Fionnula Flanagan: Memory And Space
During the brief period during when I worked at Symphony Space in New York City, I was fortunate to spend a small window of time in the presence of Fionnula Flanagan. Ms. Flanagan was taking part--a mighty, extraordinary part--in the annual Bloomsday celebration, and late in the evening, she concluded the event with her invocation of Molly, James Joyce's great female character, whom Tenn called our "mother, sister, friend, and id."
At the conclusion of Ms. Flanagan's performance--in which she reads Joyce's words from fragile pages of parchment covered with exquisite calligraphy, and then gingerly drops them on either side of her gleaming, reclining figure--I helped to pick them up from the Symphony Space stage. Perhaps I was prone to believe such a thing because of what Tenn had felt for Ms. Flanagan, but the pages seemed to glow and throb with the energy she had expended in the performance.
Here is Tenn on memory and on Ms. Flanagan, during our time together in New Orleans in 1982.
It is easy to convey to you that our memories define us, track us, know us so well. It is terribly difficult to convey this through words or music or acting. It is, I think, one of the hallmarks of a great artist. You are so young, but you are probably capable of having a remarkable and at times frightening experience of leaving the present time, the present cares, the present weights of the present world when a particular song wafts across the air. Suddenly, you are four years in the past. Suddenly, you are at the funeral of a friend, at a time when that song was popular, or was liked by him, or played as you kissed and held him and believed that there would be nights like that forever, that youth would stretch forward like the arm of your mother, calling you home. Memory is our mistress. Memory is my mistress. What I want you to know is that for all that you think you love of your mother or your lover or a friend, you will not fully realize the loss you've sustained until they have left the earth and the first thing--the first thing--you see when you return to your home is a vase they gave you or a book they loved. You will be stabbed by the loss, and you will then find ways to contain the memories they create and to fill the space their absence creates. Memory and space. The things we fill. I am an old man and I still marvel that someone can be alive and present and part of my biology and, in a second, an instant, be removed from the earth, taking up a higher residence in my heart, which is to say my memory.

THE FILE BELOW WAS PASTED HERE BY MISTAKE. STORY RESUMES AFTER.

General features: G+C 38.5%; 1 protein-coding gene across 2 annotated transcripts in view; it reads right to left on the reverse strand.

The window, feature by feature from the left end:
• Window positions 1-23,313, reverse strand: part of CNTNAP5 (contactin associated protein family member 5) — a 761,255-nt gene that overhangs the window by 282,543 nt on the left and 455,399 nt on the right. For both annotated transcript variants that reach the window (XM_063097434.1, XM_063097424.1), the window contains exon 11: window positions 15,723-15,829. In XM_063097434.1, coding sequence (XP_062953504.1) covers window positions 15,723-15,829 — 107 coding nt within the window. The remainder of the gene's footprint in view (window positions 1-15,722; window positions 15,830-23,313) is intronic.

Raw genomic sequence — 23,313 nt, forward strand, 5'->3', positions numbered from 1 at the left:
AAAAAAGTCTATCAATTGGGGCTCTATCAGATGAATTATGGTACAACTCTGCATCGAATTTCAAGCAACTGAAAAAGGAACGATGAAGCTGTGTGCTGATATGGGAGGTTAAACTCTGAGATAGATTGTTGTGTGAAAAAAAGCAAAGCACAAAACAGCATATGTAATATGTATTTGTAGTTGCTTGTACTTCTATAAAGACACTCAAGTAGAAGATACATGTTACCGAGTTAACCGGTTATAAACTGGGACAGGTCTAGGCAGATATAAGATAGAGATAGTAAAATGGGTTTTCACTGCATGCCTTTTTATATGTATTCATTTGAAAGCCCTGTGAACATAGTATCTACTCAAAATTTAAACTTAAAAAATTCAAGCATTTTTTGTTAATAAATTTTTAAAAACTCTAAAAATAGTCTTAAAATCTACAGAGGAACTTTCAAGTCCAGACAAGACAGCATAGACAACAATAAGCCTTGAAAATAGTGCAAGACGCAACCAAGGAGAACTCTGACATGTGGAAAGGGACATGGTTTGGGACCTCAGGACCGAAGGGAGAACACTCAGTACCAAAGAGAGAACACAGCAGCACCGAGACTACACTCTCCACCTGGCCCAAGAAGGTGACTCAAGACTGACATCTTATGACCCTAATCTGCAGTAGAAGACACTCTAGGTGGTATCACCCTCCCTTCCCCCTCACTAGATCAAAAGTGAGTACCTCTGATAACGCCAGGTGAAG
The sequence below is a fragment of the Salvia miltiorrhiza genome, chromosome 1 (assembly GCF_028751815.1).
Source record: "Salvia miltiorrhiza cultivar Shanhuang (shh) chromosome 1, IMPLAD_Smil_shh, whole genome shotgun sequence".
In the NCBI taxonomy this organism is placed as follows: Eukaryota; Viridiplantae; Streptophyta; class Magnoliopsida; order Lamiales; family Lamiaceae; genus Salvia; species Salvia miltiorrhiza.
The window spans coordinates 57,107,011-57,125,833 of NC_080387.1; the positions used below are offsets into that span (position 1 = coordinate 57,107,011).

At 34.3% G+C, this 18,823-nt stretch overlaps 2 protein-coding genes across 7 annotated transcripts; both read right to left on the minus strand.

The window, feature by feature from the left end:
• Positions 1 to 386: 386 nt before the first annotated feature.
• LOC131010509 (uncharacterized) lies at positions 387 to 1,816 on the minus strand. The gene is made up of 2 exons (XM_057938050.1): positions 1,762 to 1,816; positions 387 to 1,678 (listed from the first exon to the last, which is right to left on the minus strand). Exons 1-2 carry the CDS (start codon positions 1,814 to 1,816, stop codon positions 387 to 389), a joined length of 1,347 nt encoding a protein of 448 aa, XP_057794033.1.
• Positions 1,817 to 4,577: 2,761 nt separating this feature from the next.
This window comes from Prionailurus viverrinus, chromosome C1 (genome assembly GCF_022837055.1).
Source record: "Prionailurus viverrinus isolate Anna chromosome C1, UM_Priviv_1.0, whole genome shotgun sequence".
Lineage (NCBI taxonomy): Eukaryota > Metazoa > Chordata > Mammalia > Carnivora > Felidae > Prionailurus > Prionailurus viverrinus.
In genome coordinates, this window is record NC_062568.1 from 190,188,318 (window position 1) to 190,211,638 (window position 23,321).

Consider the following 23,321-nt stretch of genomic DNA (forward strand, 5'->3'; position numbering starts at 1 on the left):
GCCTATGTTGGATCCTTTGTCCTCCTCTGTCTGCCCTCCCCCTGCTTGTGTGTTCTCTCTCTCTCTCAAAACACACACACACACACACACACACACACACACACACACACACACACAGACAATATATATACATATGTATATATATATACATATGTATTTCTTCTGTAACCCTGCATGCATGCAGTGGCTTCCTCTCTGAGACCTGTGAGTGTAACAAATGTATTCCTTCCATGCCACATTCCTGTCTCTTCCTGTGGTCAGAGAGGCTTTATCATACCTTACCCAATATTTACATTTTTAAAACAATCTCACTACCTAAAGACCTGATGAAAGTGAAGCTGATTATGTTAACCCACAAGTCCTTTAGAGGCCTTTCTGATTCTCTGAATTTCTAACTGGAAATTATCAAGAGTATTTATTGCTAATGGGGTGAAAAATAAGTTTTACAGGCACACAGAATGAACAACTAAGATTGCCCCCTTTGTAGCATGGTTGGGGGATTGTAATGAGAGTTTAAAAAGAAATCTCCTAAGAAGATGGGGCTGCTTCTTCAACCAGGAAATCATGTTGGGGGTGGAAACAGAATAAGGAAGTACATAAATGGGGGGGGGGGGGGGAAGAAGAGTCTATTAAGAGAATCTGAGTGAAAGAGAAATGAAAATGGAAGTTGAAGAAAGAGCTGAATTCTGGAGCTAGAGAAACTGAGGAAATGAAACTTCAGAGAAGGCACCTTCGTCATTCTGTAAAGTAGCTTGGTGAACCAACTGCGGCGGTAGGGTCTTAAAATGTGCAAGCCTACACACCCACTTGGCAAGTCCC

There is a residual memory in the acting of Fionnula Flanagan. Do you know her? She placed her hand on the shoulder of a young man in something on television, and I felt all the hands of my life in that gesture. [I have since learned that this gesture was seen by Tenn in the 1976 miniseries Rich Man, Poor Man, for which Ms. Flanagan received an Emmy award.] It was a gesture of sexual and emotional maturity and experience, but it was also genuine. It was a true gesture, and suddenly you were touched all over again by all the people who had ever shared time and skin and air with you. I remember nothing else. Lovely skin; kindness; that gesture. On stage she is defiant--in the best sense. I think she takes her direction, and I think she loves and honors her writer, but I think she is unafraid to then take a longer, rougher journey--unescorted--where her heart and her mind want her to be. She's dangerous. I think she could be subdued in her beauty and be a brilliant Alma, and I hope for the day she ages to be an Amanda--an Amanda who pushed away the beaux and who believed that memories would always be gentle and full of triumph, who believed that youth was indeed a long river on which she would float with all of her dreams. Dreams, when one is young, are lovely and rampant and welcomed. As we age, they aren't really dreams anymore, but recriminations, edits and elisions and emendations of what we briefly held or stupidly dropped or arrogantly abandoned. I think that as people and as artists we are here to fill memory and space. Our own and others. We seek examples. She is one.
COMING SOON: Tenn on the Irish Soul